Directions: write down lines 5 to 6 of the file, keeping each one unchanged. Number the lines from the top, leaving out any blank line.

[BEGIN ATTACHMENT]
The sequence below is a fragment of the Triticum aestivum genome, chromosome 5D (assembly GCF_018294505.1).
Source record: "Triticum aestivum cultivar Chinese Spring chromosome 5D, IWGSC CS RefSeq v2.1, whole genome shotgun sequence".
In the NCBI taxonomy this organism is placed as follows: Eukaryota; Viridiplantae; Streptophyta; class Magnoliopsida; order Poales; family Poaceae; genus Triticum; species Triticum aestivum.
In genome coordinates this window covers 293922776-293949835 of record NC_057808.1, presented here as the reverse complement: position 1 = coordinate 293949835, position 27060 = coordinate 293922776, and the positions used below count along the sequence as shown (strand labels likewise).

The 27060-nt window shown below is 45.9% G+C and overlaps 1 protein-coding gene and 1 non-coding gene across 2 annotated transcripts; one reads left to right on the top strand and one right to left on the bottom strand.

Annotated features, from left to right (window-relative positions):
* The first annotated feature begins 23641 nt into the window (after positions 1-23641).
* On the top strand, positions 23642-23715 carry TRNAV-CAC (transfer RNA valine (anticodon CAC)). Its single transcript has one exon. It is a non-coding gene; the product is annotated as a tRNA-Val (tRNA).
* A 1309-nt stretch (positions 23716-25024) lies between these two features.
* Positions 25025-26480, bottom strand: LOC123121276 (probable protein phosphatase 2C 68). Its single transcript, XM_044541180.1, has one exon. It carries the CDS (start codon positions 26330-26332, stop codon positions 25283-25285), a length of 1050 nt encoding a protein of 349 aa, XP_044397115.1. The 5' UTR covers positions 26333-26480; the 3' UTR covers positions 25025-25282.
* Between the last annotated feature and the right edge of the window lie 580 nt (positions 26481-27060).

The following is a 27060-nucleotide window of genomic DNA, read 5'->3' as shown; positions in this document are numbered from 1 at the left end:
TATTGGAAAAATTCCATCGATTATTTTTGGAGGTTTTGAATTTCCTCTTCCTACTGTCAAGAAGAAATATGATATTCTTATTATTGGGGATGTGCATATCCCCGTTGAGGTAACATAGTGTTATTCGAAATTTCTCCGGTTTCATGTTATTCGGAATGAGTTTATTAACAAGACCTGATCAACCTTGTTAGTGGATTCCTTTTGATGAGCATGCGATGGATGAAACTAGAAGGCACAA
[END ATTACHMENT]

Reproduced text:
The 27060-nt window shown below is 45.9% G+C and overlaps 1 protein-coding gene and 1 non-coding gene across 2 annotated transcripts; one reads left to right on the top strand and one right to left on the bottom strand.

Annotated features, from left to right (window-relative positions):